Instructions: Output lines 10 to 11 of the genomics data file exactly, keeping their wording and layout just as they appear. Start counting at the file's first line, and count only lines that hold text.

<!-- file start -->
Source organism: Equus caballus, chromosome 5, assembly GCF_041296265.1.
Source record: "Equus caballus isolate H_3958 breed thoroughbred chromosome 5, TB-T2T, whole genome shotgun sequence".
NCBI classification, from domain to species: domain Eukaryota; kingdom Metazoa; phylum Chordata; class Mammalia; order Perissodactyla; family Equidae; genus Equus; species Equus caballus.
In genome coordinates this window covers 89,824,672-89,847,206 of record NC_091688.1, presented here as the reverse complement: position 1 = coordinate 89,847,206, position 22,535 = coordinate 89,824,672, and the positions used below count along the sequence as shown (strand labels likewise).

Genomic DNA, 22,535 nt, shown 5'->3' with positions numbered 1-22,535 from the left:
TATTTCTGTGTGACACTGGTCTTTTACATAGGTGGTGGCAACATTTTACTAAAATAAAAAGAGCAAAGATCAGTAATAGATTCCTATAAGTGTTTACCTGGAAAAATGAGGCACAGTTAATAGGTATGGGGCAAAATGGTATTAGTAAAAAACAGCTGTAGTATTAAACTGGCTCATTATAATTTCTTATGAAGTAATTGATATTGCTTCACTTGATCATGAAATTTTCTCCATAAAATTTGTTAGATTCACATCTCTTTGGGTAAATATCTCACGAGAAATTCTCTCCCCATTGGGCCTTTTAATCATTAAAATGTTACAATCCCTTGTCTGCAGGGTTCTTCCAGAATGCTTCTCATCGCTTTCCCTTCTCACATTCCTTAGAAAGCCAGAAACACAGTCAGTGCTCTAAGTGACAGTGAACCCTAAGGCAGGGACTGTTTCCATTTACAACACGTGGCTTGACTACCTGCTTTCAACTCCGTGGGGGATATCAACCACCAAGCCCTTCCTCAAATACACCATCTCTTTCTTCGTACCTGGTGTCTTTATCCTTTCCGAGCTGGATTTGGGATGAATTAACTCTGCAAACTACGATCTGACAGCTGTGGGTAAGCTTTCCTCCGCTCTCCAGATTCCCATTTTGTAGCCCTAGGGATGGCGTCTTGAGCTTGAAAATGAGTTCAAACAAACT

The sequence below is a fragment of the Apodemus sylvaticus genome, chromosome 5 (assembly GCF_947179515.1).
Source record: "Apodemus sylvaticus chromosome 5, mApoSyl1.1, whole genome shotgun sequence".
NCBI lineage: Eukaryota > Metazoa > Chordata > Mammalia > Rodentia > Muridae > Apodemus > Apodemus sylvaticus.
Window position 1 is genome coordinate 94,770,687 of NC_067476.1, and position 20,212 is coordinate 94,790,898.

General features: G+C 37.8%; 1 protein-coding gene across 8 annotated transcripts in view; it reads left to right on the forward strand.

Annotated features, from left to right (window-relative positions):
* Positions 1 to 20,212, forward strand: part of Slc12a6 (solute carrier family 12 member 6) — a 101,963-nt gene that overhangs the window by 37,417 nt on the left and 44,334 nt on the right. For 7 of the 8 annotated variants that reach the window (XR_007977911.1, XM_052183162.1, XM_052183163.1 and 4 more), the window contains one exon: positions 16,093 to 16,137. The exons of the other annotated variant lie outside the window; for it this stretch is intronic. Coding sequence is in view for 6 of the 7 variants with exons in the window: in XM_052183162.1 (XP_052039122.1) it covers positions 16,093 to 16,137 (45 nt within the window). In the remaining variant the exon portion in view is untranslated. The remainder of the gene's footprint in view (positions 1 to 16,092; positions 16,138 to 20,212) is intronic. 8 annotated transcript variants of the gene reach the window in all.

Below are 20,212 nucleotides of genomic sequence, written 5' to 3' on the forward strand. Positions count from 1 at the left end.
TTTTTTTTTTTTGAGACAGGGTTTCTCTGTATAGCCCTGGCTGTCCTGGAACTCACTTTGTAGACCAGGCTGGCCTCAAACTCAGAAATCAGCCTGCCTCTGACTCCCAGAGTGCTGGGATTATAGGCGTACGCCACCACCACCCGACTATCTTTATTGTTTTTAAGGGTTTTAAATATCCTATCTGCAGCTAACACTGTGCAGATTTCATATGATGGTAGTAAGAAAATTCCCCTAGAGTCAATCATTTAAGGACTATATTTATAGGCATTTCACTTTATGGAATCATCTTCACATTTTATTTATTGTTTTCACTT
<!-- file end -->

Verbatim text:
Window position 1 is genome coordinate 94,770,687 of NC_067476.1, and position 20,212 is coordinate 94,790,898.

General features: G+C 37.8%; 1 protein-coding gene across 8 annotated transcripts in view; it reads left to right on the forward strand.